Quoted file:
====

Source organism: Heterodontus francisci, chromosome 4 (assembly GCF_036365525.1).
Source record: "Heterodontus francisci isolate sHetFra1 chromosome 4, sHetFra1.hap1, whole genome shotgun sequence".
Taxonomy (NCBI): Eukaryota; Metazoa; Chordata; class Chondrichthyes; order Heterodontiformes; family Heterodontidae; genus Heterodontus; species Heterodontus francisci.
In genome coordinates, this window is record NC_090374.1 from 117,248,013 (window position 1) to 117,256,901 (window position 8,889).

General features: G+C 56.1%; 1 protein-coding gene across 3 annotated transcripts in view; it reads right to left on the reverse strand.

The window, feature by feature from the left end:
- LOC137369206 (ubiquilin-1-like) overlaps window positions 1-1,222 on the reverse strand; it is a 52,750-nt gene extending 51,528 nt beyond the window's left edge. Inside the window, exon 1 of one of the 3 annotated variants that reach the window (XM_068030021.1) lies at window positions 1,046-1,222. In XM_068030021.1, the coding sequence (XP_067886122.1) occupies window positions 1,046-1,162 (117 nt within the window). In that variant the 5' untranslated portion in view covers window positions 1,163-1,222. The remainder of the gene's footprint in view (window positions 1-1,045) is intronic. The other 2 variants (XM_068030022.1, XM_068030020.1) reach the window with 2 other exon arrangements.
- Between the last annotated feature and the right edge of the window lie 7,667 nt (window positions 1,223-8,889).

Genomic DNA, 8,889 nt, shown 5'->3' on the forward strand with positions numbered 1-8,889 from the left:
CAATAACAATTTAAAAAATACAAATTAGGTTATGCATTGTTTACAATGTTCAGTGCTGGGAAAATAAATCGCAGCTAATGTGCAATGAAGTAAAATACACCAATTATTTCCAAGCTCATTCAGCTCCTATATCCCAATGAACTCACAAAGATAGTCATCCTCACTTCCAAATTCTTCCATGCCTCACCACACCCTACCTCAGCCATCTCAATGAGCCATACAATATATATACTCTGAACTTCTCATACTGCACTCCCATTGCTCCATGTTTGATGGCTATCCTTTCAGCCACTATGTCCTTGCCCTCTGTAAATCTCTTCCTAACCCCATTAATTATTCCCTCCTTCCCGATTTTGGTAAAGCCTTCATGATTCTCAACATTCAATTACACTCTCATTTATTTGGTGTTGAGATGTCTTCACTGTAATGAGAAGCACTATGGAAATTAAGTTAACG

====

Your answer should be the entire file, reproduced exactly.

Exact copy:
Source organism: Heterodontus francisci, chromosome 4 (assembly GCF_036365525.1).
Source record: "Heterodontus francisci isolate sHetFra1 chromosome 4, sHetFra1.hap1, whole genome shotgun sequence".
Taxonomy (NCBI): Eukaryota; Metazoa; Chordata; class Chondrichthyes; order Heterodontiformes; family Heterodontidae; genus Heterodontus; species Heterodontus francisci.
In genome coordinates, this window is record NC_090374.1 from 117,248,013 (window position 1) to 117,256,901 (window position 8,889).

General features: G+C 56.1%; 1 protein-coding gene across 3 annotated transcripts in view; it reads right to left on the reverse strand.

The window, feature by feature from the left end:
- LOC137369206 (ubiquilin-1-like) overlaps window positions 1-1,222 on the reverse strand; it is a 52,750-nt gene extending 51,528 nt beyond the window's left edge. Inside the window, exon 1 of one of the 3 annotated variants that reach the window (XM_068030021.1) lies at window positions 1,046-1,222. In XM_068030021.1, the coding sequence (XP_067886122.1) occupies window positions 1,046-1,162 (117 nt within the window). In that variant the 5' untranslated portion in view covers window positions 1,163-1,222. The remainder of the gene's footprint in view (window positions 1-1,045) is intronic. The other 2 variants (XM_068030022.1, XM_068030020.1) reach the window with 2 other exon arrangements.
- Between the last annotated feature and the right edge of the window lie 7,667 nt (window positions 1,223-8,889).

Genomic DNA, 8,889 nt, shown 5'->3' on the forward strand with positions numbered 1-8,889 from the left:
CAATAACAATTTAAAAAATACAAATTAGGTTATGCATTGTTTACAATGTTCAGTGCTGGGAAAATAAATCGCAGCTAATGTGCAATGAAGTAAAATACACCAATTATTTCCAAGCTCATTCAGCTCCTATATCCCAATGAACTCACAAAGATAGTCATCCTCACTTCCAAATTCTTCCATGCCTCACCACACCCTACCTCAGCCATCTCAATGAGCCATACAATATATATACTCTGAACTTCTCATACTGCACTCCCATTGCTCCATGTTTGATGGCTATCCTTTCAGCCACTATGTCCTTGCCCTCTGTAAATCTCTTCCTAACCCCATTAATTATTCCCTCCTTCCCGATTTTGGTAAAGCCTTCATGATTCTCAACATTCAATTACACTCTCATTTATTTGGTGTTGAGATGTCTTCACTGTAATGAGAAGCACTATGGAAATTAAGTTAACG